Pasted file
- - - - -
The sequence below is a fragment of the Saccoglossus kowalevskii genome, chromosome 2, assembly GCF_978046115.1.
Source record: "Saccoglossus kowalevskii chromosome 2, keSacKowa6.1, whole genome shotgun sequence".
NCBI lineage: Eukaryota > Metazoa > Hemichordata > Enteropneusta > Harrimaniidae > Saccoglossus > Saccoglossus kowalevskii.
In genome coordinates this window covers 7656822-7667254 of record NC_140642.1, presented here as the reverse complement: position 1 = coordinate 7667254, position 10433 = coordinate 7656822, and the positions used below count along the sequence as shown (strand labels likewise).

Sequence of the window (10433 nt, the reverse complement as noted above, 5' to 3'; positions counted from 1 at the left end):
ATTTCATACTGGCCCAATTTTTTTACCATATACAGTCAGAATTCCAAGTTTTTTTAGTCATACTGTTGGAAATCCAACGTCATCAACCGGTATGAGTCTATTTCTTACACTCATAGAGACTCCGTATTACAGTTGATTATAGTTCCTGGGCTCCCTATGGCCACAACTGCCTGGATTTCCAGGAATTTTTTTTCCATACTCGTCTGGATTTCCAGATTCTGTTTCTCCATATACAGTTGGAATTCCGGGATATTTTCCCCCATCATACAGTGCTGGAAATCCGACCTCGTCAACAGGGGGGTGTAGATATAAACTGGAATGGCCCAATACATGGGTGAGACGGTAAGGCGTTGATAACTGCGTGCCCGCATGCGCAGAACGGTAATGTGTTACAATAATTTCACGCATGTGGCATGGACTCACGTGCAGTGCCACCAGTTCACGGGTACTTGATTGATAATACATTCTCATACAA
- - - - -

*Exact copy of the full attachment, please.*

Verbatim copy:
The sequence below is a fragment of the Saccoglossus kowalevskii genome, chromosome 2, assembly GCF_978046115.1.
Source record: "Saccoglossus kowalevskii chromosome 2, keSacKowa6.1, whole genome shotgun sequence".
NCBI lineage: Eukaryota > Metazoa > Hemichordata > Enteropneusta > Harrimaniidae > Saccoglossus > Saccoglossus kowalevskii.
In genome coordinates this window covers 7656822-7667254 of record NC_140642.1, presented here as the reverse complement: position 1 = coordinate 7667254, position 10433 = coordinate 7656822, and the positions used below count along the sequence as shown (strand labels likewise).

Sequence of the window (10433 nt, the reverse complement as noted above, 5' to 3'; positions counted from 1 at the left end):
ATTTCATACTGGCCCAATTTTTTTACCATATACAGTCAGAATTCCAAGTTTTTTTAGTCATACTGTTGGAAATCCAACGTCATCAACCGGTATGAGTCTATTTCTTACACTCATAGAGACTCCGTATTACAGTTGATTATAGTTCCTGGGCTCCCTATGGCCACAACTGCCTGGATTTCCAGGAATTTTTTTTCCATACTCGTCTGGATTTCCAGATTCTGTTTCTCCATATACAGTTGGAATTCCGGGATATTTTCCCCCATCATACAGTGCTGGAAATCCGACCTCGTCAACAGGGGGGTGTAGATATAAACTGGAATGGCCCAATACATGGGTGAGACGGTAAGGCGTTGATAACTGCGTGCCCGCATGCGCAGAACGGTAATGTGTTACAATAATTTCACGCATGTGGCATGGACTCACGTGCAGTGCCACCAGTTCACGGGTACTTGATTGATAATACATTCTCATACAA